Exploring Translation Competence Development in Students by Measuring Cognitive Effort in Metaphor Translation
Claudia Förster Hegrenæs (Norwegian School of Economics NHH)

Translation competence as a versatile construct of physical and mental abilities (i.e. sub-competencies) rather than the professional activity of translating involves more than rendering text from one language into another. Translation competence models picture an interwoven system of psychological, physiological, cognitive and linguistic sub-competencies differentiating the bilingual speaker from the translator. While these models illustrate translation competence as the result of a development from being bilingual to being a translator, the very process of acquiring the different sub-competencies is still largely uninvestigated. In this project, I examine the translation of metaphorical expressions by translation students (English-German, English-Norwegian) at different levels of their education (i.e. 1st, 2nd and 3rd year). I study choice of translation strategy and cognitive effort as indicated by production time to investigate competence development. The empirical exploration of the translation process is conducted with the help of the key stroke logging program TRANSLOG and retrospective interviews. The investigation will answer the following research questions: 1. Which metaphor translation strategies do the different subject groups employ, and are there quantitative similarities or differences between the groups 2. How do production times differ in relation to the different translation strategies thus indicating greater or lesser cognitive effort? Do these results differ between the subject groups according to their advancement in the training program? The quantitative data from the TRANSLOG study will be statistically analyzed using a linear mixed-effects regression model, which allows for a controlled application of different variables.

Transgressive ‘Transformance’: Translating gender and sexuality in Catherine Millet’s La Vie Sexuelle de Catherine M. (2001)
Pauline Henry-Tierney (University of Manchester)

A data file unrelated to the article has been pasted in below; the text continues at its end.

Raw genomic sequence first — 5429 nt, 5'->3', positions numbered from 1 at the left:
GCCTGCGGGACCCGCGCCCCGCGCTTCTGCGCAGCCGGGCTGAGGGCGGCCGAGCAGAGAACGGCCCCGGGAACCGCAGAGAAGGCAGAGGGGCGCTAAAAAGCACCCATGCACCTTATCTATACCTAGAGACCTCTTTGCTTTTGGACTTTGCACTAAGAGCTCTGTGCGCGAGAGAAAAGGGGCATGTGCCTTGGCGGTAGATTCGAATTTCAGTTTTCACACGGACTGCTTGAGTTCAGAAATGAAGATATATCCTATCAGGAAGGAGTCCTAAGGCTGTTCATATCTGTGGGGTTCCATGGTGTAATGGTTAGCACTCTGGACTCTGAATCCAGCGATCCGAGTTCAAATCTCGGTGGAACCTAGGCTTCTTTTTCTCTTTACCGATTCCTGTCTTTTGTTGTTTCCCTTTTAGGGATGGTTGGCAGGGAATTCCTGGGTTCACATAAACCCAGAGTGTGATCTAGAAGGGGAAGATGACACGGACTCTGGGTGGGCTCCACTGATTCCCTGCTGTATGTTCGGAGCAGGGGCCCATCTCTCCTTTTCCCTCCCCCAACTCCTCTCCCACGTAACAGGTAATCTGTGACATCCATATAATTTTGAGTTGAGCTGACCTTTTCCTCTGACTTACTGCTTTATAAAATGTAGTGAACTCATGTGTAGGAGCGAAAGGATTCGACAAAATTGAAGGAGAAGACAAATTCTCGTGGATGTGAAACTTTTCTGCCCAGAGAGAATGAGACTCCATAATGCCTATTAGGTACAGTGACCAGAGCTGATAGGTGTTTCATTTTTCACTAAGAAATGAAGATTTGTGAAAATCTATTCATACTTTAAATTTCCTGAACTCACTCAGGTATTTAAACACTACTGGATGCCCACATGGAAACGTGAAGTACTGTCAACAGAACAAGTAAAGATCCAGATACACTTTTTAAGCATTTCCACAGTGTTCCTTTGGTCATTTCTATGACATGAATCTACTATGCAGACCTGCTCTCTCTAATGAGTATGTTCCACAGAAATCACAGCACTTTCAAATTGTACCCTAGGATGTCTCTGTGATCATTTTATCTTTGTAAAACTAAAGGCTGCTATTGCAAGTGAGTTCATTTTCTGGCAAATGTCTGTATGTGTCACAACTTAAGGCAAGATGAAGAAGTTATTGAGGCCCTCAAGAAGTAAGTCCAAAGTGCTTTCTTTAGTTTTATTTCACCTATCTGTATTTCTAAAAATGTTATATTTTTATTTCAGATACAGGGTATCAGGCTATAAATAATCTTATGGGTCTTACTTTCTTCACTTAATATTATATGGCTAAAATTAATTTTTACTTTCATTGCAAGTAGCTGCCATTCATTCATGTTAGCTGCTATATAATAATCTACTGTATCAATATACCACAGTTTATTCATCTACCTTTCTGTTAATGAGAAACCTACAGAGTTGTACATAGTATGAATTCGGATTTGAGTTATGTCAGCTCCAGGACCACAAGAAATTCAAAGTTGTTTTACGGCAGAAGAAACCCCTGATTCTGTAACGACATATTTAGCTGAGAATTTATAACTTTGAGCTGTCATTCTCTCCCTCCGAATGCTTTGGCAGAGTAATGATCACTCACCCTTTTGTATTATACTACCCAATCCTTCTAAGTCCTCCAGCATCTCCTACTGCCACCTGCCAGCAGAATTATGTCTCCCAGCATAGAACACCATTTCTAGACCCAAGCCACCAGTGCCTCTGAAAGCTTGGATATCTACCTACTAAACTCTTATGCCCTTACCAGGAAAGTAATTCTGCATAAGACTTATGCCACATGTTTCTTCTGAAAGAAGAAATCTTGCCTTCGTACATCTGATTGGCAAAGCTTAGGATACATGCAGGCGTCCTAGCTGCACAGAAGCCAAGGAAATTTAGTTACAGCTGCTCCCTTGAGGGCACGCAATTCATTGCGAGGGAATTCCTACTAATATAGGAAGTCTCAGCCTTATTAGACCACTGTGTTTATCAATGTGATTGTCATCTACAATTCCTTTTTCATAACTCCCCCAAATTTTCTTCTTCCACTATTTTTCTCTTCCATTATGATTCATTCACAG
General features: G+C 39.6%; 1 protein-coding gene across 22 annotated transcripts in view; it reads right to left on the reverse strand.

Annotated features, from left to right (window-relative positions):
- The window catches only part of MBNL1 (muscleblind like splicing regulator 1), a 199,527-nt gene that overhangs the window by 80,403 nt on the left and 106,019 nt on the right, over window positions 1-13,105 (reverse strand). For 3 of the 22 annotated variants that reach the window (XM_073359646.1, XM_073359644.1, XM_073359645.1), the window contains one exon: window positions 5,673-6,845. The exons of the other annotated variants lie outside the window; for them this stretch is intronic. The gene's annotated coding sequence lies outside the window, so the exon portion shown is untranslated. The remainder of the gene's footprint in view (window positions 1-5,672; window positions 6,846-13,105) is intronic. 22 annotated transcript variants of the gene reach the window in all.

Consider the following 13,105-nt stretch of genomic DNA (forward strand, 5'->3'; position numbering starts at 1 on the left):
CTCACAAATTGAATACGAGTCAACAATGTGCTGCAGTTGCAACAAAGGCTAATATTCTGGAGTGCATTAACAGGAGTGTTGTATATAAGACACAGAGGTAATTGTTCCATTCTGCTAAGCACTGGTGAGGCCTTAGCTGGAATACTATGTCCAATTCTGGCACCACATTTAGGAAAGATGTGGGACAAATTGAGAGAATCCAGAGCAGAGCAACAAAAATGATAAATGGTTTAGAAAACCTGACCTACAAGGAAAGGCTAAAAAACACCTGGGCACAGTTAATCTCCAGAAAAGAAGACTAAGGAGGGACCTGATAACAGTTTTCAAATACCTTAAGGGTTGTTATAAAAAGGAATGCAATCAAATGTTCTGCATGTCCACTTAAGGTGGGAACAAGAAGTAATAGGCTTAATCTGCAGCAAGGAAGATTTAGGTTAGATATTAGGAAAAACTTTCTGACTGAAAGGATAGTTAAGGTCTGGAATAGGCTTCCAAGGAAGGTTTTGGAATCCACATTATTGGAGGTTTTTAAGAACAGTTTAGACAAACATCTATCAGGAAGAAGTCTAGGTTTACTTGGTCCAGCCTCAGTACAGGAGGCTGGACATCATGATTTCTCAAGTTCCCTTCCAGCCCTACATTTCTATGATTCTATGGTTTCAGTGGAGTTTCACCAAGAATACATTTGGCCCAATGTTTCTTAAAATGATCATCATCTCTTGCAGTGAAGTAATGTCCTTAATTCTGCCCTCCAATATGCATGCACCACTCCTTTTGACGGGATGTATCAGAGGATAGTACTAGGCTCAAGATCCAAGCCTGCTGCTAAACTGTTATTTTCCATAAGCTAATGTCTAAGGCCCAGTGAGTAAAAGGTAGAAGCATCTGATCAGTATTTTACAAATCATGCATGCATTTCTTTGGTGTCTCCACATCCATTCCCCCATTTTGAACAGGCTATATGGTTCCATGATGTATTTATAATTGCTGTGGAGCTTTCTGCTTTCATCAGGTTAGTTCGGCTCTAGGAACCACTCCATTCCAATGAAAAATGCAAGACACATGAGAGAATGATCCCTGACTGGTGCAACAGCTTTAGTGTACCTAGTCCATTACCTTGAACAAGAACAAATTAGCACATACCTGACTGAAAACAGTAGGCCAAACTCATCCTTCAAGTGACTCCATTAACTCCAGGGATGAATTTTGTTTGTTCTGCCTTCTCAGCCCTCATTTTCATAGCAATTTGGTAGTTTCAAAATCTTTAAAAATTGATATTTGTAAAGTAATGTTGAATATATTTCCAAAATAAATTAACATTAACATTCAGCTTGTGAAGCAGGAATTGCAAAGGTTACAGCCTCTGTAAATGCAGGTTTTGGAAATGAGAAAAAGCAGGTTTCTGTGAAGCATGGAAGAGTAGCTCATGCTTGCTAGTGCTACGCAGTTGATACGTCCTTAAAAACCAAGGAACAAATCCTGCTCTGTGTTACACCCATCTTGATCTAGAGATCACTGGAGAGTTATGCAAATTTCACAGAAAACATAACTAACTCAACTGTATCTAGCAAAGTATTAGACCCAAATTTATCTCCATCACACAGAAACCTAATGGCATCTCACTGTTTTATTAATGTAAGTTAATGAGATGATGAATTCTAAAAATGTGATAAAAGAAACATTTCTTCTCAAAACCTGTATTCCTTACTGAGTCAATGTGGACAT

In this paper I discuss the importance and applicability of feminist translator Barbara Godard’s concept of ‘transformance’ for the translation of contemporary French women’s transgressive, autofictional writing (Godard 1989: 46). A feminist neologism uniting the terms translation, transformation and performance, ‘transformance’ is elaborated by Godard as the dialogism central to the act of translating women. ‘Everywhere women are writing their way into subjective agency’ (1989: 44) affirms Godard, who sees the process of writing as a form of translation itself since women must translate their own lived experience into language in order to write themselves into existence. As a key existentialist concept ‘lived experience’ is instrumental in the formation of subjective agency and underscores the idea that gendered identity is a process of ‘becoming’ rather than a pre-existent state (Beauvoir 1949:1). This idea has been taken up in turn by Judith Butler in her elaboration of gender as ‘the repeated stylization of the body, a set of repeated acts within a highly rigid regulatory frame that congeal over time to produce the appearance of substance(1990: 44). In the way that Godard sees women translating their performances of gender (and I would argue sexuality) into writing in order to affirm their subjective agency, it is necessary to explore what happens to this agency not only when it is translated into language but between languages. For Godard ‘transformance’ posits the dialogic interplay of both the author’s and translator’s voices and so when studying how women writers’ representations of gendered and sexual identity are translated, it is necessary to take into account the ways in which an author and translator will perform their own gendered and sexual subjectivity differently. Taking the translation of Catherine Millet’s La Vie Sexuelle de Catherine M. (2001) as my case study as well as analysing excerpts from an interview I conducted with the translator Adriana Hunter, I explore how the act of translation requires the translator to adopt the author’s performance of gender and sexuality while at the same time balancing their own personal performances. As textual examples highlight, Millet performs her gender and extreme forms of sexuality very differently compared to Hunter, yet as the translator reflects, assuming Millet’s transgressive performances of gender and sexuality through translation allowed Hunter to confront discordances embedded in her own sexual subjectivity. It is hoped that this paper will create fresh interest in Godard’s concept of ‘transformance’ and its centrality to the study of translation and gender, and secondly that this paper will be a useful extension of the ideas to be discussed in the keynote address regarding how a Butlerian concept of performativity is of central importance to translation studies.